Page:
The state of Brandenburg contains 113 small and medium-sized cities and fourteen administrative districts. These smaller cities were negatively impacted by Reunification, but gained strength during the subsequent economic boom. Despite the strong economy, most cities in Brandenburg have seen a substantial out-migration of young, educated people. This has left most of the inner cities virtually deserted. Luckily, nationwide urban development subsidies are being invested in these towns.
The natural environment in Brandenburg is well-preserved, thanks to ambitious natural protection policies that began in the 1990s. After reunification, fifteen large protected areas were designated and each has a state-financed administration and park ranger staff to guide visitors and ensure the conservation of nature. Many of the protected areas also have visitor centers. The second-lowest population density of any German state, Brandenburg offers plenty of open spaces for recreational activities and beautiful views.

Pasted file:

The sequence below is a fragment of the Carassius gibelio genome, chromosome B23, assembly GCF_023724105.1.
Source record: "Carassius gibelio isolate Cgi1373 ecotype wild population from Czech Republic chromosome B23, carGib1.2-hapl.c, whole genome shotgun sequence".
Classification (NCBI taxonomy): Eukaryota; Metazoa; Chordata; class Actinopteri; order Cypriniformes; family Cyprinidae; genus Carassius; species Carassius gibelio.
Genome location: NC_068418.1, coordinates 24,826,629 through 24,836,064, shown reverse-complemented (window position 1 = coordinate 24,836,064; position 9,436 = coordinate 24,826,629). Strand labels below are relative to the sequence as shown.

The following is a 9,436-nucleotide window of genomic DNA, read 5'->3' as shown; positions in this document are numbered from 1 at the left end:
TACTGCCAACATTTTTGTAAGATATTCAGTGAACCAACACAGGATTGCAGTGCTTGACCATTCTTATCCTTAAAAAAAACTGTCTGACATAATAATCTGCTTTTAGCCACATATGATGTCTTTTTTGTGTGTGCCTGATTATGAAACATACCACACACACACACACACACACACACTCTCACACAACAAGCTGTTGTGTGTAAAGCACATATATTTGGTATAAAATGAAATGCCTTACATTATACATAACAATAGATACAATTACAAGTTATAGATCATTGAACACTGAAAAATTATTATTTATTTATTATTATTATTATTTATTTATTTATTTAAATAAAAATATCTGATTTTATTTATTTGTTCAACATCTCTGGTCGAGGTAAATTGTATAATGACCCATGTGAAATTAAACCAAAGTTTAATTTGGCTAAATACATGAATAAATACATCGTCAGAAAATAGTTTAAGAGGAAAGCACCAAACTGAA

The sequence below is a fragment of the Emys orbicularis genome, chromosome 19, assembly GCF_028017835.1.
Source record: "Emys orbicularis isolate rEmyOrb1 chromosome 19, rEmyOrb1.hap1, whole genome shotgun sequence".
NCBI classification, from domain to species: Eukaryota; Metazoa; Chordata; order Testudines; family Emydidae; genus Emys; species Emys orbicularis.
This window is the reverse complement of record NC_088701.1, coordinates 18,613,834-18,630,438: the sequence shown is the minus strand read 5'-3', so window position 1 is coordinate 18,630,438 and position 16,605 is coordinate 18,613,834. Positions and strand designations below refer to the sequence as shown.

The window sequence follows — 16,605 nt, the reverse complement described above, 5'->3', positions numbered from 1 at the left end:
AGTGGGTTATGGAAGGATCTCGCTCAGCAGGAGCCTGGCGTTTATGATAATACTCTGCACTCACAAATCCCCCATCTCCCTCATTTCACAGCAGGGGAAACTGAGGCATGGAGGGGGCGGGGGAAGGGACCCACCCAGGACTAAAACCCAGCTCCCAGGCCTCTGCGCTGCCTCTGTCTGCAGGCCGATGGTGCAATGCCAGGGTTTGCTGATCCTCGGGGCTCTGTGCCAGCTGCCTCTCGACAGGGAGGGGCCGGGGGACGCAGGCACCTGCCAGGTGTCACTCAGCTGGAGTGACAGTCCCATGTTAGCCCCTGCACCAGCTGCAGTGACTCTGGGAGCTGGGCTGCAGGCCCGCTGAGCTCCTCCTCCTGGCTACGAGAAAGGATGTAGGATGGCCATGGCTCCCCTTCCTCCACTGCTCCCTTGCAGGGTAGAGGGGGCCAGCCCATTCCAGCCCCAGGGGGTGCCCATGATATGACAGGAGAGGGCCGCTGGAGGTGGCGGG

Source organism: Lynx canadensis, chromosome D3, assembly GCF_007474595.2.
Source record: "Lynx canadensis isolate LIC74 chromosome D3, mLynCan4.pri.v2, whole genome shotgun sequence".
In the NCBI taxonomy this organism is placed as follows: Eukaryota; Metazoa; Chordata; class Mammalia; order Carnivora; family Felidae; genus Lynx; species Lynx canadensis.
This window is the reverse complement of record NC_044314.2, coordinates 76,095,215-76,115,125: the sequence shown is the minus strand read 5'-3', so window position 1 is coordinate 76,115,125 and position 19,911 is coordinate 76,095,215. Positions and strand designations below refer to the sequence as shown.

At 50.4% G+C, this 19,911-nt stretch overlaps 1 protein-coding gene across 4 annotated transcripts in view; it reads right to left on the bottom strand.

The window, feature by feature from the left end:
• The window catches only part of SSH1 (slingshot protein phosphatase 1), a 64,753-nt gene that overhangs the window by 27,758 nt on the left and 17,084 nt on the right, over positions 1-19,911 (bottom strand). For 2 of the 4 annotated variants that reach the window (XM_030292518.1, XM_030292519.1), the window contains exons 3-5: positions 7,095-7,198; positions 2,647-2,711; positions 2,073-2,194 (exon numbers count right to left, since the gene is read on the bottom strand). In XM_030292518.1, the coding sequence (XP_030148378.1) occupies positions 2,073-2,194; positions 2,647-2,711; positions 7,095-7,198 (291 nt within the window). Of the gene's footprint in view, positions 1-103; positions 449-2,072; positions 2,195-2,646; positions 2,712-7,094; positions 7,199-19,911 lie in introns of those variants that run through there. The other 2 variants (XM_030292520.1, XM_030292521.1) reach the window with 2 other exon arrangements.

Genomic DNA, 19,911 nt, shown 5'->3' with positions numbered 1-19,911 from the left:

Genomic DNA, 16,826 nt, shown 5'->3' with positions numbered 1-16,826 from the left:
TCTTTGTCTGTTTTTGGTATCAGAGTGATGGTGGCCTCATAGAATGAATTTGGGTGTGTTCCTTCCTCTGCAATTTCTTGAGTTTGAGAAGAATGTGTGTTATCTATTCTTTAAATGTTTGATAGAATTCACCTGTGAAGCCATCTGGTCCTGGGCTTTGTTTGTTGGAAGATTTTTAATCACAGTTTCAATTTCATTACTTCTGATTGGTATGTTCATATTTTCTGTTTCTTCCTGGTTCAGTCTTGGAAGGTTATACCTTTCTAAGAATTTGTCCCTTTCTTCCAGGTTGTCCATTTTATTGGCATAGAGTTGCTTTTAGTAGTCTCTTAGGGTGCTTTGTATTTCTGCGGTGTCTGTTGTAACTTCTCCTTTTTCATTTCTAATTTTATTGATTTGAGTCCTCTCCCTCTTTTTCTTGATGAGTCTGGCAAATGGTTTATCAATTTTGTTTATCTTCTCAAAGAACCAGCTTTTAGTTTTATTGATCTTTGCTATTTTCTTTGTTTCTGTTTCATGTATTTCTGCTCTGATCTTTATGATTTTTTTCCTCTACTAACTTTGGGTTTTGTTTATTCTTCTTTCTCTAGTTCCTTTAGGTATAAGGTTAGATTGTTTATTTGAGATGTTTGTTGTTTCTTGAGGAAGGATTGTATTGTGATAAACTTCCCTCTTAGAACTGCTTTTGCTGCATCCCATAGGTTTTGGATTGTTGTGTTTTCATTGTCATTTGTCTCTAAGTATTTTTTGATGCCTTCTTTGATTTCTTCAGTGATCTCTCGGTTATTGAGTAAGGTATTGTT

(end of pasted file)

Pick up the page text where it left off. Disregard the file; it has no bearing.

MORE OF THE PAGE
The migration to Brandenburg towns brought many changes and multi-level governance. While many expected a population and labour market revival, expectations did not meet expectations. Even more, skills and positions were not readily acquired. Mayors viewed social cohesion as the most important objective for future local development. Active civic life is regarded as essential in recovering from the crisis. However, there were some exceptions to these trends.
The population of Brandenburg City is 2,855 inhabitants, with a median household income of $38,243. The state also has a low poverty rate of 0.669%. In addition, the state has a very diverse economic makeup. Brandenburg is home to many industries, including pharmaceuticals, petrochemicals, and even a thriving art scene. If you're interested in learning more about the city's residents, you'll want to explore the demographics of the surrounding area.